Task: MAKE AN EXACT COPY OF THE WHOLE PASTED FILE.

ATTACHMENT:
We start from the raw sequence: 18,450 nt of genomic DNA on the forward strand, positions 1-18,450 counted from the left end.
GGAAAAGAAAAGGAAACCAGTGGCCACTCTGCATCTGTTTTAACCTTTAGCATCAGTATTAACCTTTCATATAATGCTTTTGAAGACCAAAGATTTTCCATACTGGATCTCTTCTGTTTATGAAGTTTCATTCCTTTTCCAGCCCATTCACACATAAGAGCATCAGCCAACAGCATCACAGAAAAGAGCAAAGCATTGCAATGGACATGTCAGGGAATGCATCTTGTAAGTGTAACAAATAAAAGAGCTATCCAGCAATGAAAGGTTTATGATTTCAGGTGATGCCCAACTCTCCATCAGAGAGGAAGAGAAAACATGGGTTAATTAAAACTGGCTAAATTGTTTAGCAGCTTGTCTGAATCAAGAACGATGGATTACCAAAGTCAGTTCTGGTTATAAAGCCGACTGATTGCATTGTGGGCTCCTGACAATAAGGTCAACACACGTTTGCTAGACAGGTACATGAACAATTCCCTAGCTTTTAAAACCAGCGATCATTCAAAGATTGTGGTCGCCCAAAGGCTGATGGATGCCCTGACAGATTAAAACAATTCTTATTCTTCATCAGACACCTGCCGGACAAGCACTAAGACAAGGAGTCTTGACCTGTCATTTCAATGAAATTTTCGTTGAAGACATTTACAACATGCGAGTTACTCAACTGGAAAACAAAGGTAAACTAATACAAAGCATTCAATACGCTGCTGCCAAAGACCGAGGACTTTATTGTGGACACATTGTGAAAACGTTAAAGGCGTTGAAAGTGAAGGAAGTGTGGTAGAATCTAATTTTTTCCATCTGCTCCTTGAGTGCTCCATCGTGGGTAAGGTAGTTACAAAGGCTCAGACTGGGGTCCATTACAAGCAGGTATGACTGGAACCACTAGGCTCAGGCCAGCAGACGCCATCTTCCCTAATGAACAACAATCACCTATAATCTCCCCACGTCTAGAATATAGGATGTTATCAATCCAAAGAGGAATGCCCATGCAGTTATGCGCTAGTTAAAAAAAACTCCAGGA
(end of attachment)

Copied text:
We start from the raw sequence: 18,450 nt of genomic DNA on the forward strand, positions 1-18,450 counted from the left end.
GGAAAAGAAAAGGAAACCAGTGGCCACTCTGCATCTGTTTTAACCTTTAGCATCAGTATTAACCTTTCATATAATGCTTTTGAAGACCAAAGATTTTCCATACTGGATCTCTTCTGTTTATGAAGTTTCATTCCTTTTCCAGCCCATTCACACATAAGAGCATCAGCCAACAGCATCACAGAAAAGAGCAAAGCATTGCAATGGACATGTCAGGGAATGCATCTTGTAAGTGTAACAAATAAAAGAGCTATCCAGCAATGAAAGGTTTATGATTTCAGGTGATGCCCAACTCTCCATCAGAGAGGAAGAGAAAACATGGGTTAATTAAAACTGGCTAAATTGTTTAGCAGCTTGTCTGAATCAAGAACGATGGATTACCAAAGTCAGTTCTGGTTATAAAGCCGACTGATTGCATTGTGGGCTCCTGACAATAAGGTCAACACACGTTTGCTAGACAGGTACATGAACAATTCCCTAGCTTTTAAAACCAGCGATCATTCAAAGATTGTGGTCGCCCAAAGGCTGATGGATGCCCTGACAGATTAAAACAATTCTTATTCTTCATCAGACACCTGCCGGACAAGCACTAAGACAAGGAGTCTTGACCTGTCATTTCAATGAAATTTTCGTTGAAGACATTTACAACATGCGAGTTACTCAACTGGAAAACAAAGGTAAACTAATACAAAGCATTCAATACGCTGCTGCCAAAGACCGAGGACTTTATTGTGGACACATTGTGAAAACGTTAAAGGCGTTGAAAGTGAAGGAAGTGTGGTAGAATCTAATTTTTTCCATCTGCTCCTTGAGTGCTCCATCGTGGGTAAGGTAGTTACAAAGGCTCAGACTGGGGTCCATTACAAGCAGGTATGACTGGAACCACTAGGCTCAGGCCAGCAGACGCCATCTTCCCTAATGAACAACAATCACCTATAATCTCCCCACGTCTAGAATATAGGATGTTATCAATCCAAAGAGGAATGCCCATGCAGTTATGCGCTAGTTAAAAAAAACTCCAGGA